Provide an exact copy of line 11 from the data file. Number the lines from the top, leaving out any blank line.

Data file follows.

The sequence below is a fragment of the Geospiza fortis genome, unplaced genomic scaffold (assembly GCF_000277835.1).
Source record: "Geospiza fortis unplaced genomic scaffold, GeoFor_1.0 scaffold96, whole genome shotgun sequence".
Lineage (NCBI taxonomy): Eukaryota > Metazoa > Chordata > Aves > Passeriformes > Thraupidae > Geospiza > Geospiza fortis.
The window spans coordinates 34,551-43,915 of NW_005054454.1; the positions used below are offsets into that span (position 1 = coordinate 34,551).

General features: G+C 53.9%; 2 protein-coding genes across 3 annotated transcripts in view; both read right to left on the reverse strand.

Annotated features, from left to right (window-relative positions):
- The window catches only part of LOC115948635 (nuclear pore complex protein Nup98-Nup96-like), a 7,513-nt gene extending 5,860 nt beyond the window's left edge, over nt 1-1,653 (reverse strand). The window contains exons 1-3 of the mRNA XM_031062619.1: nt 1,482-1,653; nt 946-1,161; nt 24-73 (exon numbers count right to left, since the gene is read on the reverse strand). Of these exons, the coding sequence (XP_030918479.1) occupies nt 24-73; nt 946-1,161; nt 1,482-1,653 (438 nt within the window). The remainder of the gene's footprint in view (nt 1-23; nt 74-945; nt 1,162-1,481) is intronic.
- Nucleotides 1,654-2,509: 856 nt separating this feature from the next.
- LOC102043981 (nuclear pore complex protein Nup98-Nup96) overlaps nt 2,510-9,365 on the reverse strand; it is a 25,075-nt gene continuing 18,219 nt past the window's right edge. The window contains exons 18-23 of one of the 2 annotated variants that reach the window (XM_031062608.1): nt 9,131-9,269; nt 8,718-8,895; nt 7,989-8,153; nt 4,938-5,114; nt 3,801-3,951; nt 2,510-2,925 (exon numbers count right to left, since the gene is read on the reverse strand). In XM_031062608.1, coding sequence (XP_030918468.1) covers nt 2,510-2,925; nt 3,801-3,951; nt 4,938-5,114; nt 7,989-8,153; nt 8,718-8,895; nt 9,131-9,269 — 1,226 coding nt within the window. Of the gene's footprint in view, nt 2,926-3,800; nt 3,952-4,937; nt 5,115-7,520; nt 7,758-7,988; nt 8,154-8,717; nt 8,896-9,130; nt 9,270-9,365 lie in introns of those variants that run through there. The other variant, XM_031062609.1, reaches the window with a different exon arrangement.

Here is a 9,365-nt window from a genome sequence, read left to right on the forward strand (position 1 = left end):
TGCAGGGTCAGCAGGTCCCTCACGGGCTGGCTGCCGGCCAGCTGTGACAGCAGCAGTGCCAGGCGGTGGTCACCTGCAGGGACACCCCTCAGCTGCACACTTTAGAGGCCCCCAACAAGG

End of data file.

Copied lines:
TGCAGGGTCAGCAGGTCCCTCACGGGCTGGCTGCCGGCCAGCTGTGACAGCAGCAGTGCCAGGCGGTGGTCACCTGCAGGGACACCCCTCAGCTGCACACTTTAGAGGCCCCCAACAAGG